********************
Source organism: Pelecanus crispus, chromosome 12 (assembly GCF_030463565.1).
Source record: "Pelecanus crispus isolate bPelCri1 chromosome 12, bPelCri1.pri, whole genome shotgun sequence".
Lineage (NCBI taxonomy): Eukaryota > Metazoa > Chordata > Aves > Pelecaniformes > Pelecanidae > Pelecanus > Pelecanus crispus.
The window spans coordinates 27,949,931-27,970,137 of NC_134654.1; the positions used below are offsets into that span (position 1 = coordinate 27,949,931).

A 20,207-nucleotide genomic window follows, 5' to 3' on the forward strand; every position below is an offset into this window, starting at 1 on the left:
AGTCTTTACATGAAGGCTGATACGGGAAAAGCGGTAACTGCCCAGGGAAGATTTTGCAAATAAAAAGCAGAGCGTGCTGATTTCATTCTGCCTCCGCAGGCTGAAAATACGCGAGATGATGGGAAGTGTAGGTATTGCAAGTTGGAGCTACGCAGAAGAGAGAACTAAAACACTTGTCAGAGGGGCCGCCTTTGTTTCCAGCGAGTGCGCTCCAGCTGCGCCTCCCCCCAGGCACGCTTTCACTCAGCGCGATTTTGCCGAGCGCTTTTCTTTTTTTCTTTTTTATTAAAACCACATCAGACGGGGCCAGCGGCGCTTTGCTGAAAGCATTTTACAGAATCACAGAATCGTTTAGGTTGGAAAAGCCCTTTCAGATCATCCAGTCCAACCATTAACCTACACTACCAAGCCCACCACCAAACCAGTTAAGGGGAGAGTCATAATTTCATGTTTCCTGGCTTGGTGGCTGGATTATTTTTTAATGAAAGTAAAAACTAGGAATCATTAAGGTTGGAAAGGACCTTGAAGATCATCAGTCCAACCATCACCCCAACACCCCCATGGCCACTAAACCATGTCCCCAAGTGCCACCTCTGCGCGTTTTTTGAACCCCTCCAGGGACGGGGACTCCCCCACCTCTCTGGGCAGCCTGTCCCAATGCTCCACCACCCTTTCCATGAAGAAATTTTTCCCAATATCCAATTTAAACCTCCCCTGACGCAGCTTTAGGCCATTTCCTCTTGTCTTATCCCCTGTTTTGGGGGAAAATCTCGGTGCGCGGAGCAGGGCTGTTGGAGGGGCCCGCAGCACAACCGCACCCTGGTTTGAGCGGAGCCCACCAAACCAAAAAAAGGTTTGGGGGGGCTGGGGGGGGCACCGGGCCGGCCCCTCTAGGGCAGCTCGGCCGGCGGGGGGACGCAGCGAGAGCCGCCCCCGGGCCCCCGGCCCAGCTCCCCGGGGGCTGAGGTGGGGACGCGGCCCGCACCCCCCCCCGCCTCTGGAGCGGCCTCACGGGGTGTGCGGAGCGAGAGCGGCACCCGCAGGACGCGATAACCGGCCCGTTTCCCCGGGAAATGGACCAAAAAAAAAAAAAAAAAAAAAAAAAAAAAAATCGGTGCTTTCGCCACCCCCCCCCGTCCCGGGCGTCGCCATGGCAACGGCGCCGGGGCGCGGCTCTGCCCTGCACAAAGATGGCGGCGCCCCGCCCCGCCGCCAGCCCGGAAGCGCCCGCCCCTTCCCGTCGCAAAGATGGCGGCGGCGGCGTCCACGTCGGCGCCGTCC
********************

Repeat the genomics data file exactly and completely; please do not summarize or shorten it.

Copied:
Source organism: Pelecanus crispus, chromosome 12 (assembly GCF_030463565.1).
Source record: "Pelecanus crispus isolate bPelCri1 chromosome 12, bPelCri1.pri, whole genome shotgun sequence".
Lineage (NCBI taxonomy): Eukaryota > Metazoa > Chordata > Aves > Pelecaniformes > Pelecanidae > Pelecanus > Pelecanus crispus.
The window spans coordinates 27,949,931-27,970,137 of NC_134654.1; the positions used below are offsets into that span (position 1 = coordinate 27,949,931).

A 20,207-nucleotide genomic window follows, 5' to 3' on the forward strand; every position below is an offset into this window, starting at 1 on the left:
AGTCTTTACATGAAGGCTGATACGGGAAAAGCGGTAACTGCCCAGGGAAGATTTTGCAAATAAAAAGCAGAGCGTGCTGATTTCATTCTGCCTCCGCAGGCTGAAAATACGCGAGATGATGGGAAGTGTAGGTATTGCAAGTTGGAGCTACGCAGAAGAGAGAACTAAAACACTTGTCAGAGGGGCCGCCTTTGTTTCCAGCGAGTGCGCTCCAGCTGCGCCTCCCCCCAGGCACGCTTTCACTCAGCGCGATTTTGCCGAGCGCTTTTCTTTTTTTCTTTTTTATTAAAACCACATCAGACGGGGCCAGCGGCGCTTTGCTGAAAGCATTTTACAGAATCACAGAATCGTTTAGGTTGGAAAAGCCCTTTCAGATCATCCAGTCCAACCATTAACCTACACTACCAAGCCCACCACCAAACCAGTTAAGGGGAGAGTCATAATTTCATGTTTCCTGGCTTGGTGGCTGGATTATTTTTTAATGAAAGTAAAAACTAGGAATCATTAAGGTTGGAAAGGACCTTGAAGATCATCAGTCCAACCATCACCCCAACACCCCCATGGCCACTAAACCATGTCCCCAAGTGCCACCTCTGCGCGTTTTTTGAACCCCTCCAGGGACGGGGACTCCCCCACCTCTCTGGGCAGCCTGTCCCAATGCTCCACCACCCTTTCCATGAAGAAATTTTTCCCAATATCCAATTTAAACCTCCCCTGACGCAGCTTTAGGCCATTTCCTCTTGTCTTATCCCCTGTTTTGGGGGAAAATCTCGGTGCGCGGAGCAGGGCTGTTGGAGGGGCCCGCAGCACAACCGCACCCTGGTTTGAGCGGAGCCCACCAAACCAAAAAAAGGTTTGGGGGGGCTGGGGGGGGCACCGGGCCGGCCCCTCTAGGGCAGCTCGGCCGGCGGGGGGACGCAGCGAGAGCCGCCCCCGGGCCCCCGGCCCAGCTCCCCGGGGGCTGAGGTGGGGACGCGGCCCGCACCCCCCCCCGCCTCTGGAGCGGCCTCACGGGGTGTGCGGAGCGAGAGCGGCACCCGCAGGACGCGATAACCGGCCCGTTTCCCCGGGAAATGGACCAAAAAAAAAAAAAAAAAAAAAAAAAAAAAAATCGGTGCTTTCGCCACCCCCCCCCGTCCCGGGCGTCGCCATGGCAACGGCGCCGGGGCGCGGCTCTGCCCTGCACAAAGATGGCGGCGCCCCGCCCCGCCGCCAGCCCGGAAGCGCCCGCCCCTTCCCGTCGCAAAGATGGCGGCGGCGGCGTCCACGTCGGCGCCGTCC